Saturday, May 07, 2011

British emergency services need to be risk-takers

The emergency services should be free to risk their lives without being concerned about health and safety laws, Britain’s most senior police officer suggests after concerns that legislation hindered the rescue operation in the July 7 bombings.

Sir Paul Stephenson, the Metropolitan Police commissioner, says in an interview with The Daily Telegraph — his first since returning to work after three months recovering from an operation — that he is not convinced such regulations should apply to police, fire and ambulance staff.

The public who intervene to help people or try to stop crime should also be protected, he suggests.

The inquests into the deaths of the 52 victims of terrorist bombs on a bus and the London Underground concluded yesterday with the finding that all were unlawfully killed.

During the five-month hearing, Lady Justice Hallett, the coroner, heard complaints from police officers and firemen that health and safety legislation stopped them from carrying out their duties. In her ruling, Lady Hallett said that she felt the emergency services could be more flexible in their use of the protocols.

Referring to the legislation, which can see officers charged with criminal offences if breached, Sir Paul says: “I want my cops as safe as possible but it is a dynamic job they do. They face risks. When health and safety legislation was first applied to the police in its raw form, I wondered whether it was entirely appropriate for emergency services.”

One police officer told the coroner that colleagues were setting up cordons rather than helping injured passengers. Pc Glen Hesketh said he and fellow officers were not “paid to be wrapped up in cotton wool”. “When I joined in the 80s they said our priority was to save life.”

The coroner was also told that the first firemen on the scene at King’s Cross had to stand by and watch injured passengers emerging because they were not allowed to enter the tunnels until a back-up crew arrived.

Sir Paul adds: “Health and safety is important for my staff but they engage in the risk business. Cops join the force knowing they have to put their life on the line. Thankfully very few pay the ultimate price. Some get injured. They take risks … running across rooftops catching villains. I applaud them for doing that. I don’t want to criticise them or to be doing a risk assessment on every occasion.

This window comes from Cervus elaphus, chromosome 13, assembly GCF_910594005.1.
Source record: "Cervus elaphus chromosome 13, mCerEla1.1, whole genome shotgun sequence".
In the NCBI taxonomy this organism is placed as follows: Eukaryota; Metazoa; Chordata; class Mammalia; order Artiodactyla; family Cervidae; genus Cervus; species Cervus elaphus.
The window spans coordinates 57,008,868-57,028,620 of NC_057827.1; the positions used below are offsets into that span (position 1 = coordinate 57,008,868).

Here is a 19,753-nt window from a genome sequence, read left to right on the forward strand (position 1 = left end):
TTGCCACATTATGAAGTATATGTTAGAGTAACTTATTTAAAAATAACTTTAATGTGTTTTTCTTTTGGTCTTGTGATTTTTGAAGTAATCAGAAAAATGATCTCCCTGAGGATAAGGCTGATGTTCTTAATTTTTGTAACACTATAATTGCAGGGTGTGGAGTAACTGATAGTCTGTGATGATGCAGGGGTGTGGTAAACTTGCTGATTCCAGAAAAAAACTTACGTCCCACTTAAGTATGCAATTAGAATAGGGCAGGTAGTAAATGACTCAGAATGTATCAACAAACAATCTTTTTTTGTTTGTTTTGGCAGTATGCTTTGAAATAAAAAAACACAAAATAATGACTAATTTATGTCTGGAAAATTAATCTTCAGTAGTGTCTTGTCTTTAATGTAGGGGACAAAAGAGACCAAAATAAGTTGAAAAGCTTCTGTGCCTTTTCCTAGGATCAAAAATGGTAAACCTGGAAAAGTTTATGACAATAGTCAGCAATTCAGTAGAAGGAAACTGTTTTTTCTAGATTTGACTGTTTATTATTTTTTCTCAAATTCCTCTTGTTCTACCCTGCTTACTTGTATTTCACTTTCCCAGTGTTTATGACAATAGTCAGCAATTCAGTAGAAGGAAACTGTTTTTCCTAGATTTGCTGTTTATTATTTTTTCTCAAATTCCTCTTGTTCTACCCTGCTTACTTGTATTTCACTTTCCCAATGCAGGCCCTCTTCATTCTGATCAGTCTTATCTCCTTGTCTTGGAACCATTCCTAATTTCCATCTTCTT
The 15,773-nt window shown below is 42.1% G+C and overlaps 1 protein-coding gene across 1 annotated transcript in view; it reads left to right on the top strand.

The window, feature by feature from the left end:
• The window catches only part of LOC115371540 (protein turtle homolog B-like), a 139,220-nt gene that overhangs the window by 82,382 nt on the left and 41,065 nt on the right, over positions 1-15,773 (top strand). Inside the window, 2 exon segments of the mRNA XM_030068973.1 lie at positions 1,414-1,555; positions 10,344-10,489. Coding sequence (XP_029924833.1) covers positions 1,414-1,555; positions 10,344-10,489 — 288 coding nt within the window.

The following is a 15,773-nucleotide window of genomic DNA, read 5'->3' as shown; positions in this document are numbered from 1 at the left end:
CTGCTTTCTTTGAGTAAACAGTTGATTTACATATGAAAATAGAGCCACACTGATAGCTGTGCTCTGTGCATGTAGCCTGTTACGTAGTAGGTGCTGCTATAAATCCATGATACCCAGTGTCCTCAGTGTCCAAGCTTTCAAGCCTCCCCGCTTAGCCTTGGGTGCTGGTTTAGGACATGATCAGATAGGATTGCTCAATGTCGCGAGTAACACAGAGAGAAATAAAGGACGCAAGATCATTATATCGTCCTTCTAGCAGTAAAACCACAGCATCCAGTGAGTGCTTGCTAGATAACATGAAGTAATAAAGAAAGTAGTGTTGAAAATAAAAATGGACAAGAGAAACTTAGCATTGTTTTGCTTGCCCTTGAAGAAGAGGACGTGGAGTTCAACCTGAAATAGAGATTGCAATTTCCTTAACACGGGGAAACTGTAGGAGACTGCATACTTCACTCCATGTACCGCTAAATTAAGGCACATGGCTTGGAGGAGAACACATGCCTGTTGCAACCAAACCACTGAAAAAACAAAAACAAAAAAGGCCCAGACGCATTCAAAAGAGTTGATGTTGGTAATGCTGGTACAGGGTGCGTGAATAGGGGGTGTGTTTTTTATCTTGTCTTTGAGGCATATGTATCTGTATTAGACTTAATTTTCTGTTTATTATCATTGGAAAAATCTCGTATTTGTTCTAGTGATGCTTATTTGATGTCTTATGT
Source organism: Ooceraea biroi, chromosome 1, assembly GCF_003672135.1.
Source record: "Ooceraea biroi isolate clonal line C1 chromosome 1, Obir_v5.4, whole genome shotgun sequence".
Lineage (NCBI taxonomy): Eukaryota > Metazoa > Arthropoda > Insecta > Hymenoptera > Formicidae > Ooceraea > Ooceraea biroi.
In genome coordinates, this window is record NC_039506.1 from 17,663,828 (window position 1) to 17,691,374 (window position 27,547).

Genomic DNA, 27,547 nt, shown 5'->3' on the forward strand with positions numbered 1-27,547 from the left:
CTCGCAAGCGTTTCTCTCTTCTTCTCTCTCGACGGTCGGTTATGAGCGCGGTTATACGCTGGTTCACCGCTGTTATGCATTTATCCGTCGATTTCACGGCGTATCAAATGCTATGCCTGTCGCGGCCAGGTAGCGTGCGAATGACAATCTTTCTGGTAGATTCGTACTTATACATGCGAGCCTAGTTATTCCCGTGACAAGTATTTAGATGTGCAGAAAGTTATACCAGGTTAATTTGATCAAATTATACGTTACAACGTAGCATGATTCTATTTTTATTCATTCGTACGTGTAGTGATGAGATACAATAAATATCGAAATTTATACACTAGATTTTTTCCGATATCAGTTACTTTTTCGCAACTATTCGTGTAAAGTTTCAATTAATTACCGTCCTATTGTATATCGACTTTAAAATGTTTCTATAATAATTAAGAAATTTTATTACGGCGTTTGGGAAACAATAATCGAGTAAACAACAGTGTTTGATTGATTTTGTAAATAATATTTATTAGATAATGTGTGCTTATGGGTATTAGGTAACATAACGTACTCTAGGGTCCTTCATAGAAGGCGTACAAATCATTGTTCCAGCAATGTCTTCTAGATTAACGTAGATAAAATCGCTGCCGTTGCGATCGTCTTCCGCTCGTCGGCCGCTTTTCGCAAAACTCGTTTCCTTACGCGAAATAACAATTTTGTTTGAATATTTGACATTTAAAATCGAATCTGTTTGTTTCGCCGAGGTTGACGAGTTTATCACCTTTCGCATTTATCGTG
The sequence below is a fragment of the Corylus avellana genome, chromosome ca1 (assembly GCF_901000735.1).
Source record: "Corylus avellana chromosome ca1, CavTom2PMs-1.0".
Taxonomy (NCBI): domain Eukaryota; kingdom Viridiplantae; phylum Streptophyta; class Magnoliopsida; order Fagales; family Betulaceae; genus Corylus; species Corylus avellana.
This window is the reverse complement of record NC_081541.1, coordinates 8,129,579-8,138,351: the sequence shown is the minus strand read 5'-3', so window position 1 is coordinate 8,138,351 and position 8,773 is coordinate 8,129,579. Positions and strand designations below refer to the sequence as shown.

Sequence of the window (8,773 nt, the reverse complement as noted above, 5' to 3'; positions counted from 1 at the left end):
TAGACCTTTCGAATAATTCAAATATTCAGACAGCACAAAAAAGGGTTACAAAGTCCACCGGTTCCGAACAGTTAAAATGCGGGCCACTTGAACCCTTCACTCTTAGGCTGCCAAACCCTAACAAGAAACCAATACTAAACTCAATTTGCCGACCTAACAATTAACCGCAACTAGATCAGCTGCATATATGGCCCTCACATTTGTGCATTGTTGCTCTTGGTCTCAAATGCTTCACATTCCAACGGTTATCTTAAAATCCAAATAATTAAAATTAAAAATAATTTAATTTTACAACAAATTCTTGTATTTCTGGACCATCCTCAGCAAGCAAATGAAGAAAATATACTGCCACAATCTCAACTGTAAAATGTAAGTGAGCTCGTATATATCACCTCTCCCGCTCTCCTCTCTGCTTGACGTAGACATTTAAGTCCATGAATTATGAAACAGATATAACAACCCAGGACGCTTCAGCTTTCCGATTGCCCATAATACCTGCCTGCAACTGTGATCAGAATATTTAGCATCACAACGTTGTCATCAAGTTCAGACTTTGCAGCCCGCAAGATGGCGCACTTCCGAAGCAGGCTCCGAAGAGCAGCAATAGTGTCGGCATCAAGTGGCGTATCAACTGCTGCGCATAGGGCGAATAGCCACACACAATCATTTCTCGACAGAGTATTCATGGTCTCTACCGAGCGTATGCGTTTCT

“The last thing we should ever do is make the families of people who have a go, be they cops or public, feel they made the wrong choices. Let’s not pretend that the police work in a risk-free environment.”

The key findings of Lady Hallett’s ruling were that MI5 and the emergency services did not cause or contribute to any of the deaths on July 7 2005 and that none of the 52 victims would have survived even if emergency services had arrived sooner. Lady Hallett said she hoped the emergency services were “reminded that protocols are designed to save lives”. “Depending on the dynamics of the situation, which may change rapidly, protocols may be approached with a degree of flexibility.”

In the interview, Sir Paul warns that the death of Osama bin Laden has not diminished the threat to Britain from al-Qaeda. “As somebody who was here in London on the day the bombs went off, I cannot say anything other than that the world is a safer place without him,” he said, but added: “The consequences are huge. We have to be careful we don’t suddenly take our eye off the ball.”


Soviet Flags Fly in Kentucky on May Day (KENTUCKY!!)

Useful idiots. That’s what Vladmir Lenin called western sympathizers of the Soviet cause. He must have been smiling from his cave in Hell Sunday when he saw the Soviet flag – and Communist Party signs – being carried in honor of May Day.

“Union members, pro-labor groups, and even anarchists” participated, according to Fox41.

A couple of anarchists, dressed as clowns (how fitting), were arrested after they scribbled anti-capitalist slogans on downtown buildings in chalk. Meanwhile, in Berlin, Germany, protesters “threw stones at banks and shops, and in isolated incidents police officers were targeted with bottles and fireworks,” according to published reports.

Chalk, schmalk. Is that the best these crazies can do? Put some heart into it! Make a difference for the cause. Or are they merely the type of useful idiots that bemused Lenin?

Call me a cynic, but I have a hard time seeing how the average American will sympathize with those who carry the flag of an empire that was bent on destroying the western way of life. But I suppose that’s a minor detail.

Elsewhere in the United States, AFL-CIO heavy Richard Trumka, began his remarks: “Brothers and Sisters, May Day is our day!”

He, along with other six-figure leaders of the “middle class” rallied their members against government spending reforms.

While it’s easy to laugh at these nutcases blocking the entrance of the Chow Wagon and marching under red banners, look how far they’ve come. Just a couple decades ago, they would have been accused of being traitors. Now they’re interviewed on the 6 o’clock news and have positions of real power.


Culture Challenge of the Week: When Money Trumps Motherhood

“But Mom, I don’t wanna eat breakfast at school! Why can’t I stay home and eat?” wailed Kirsten, nine-years-old. She looked plaintively at her mom and waited for her to answer.

Connie was miffed. I don’t need this, she thought. An engineer and mother of two, she had scaled back to part-time work when Kirsten was born. It was ideal---professional continuity, business networks, and limited hours so she could stay involved in her children’s busy lives.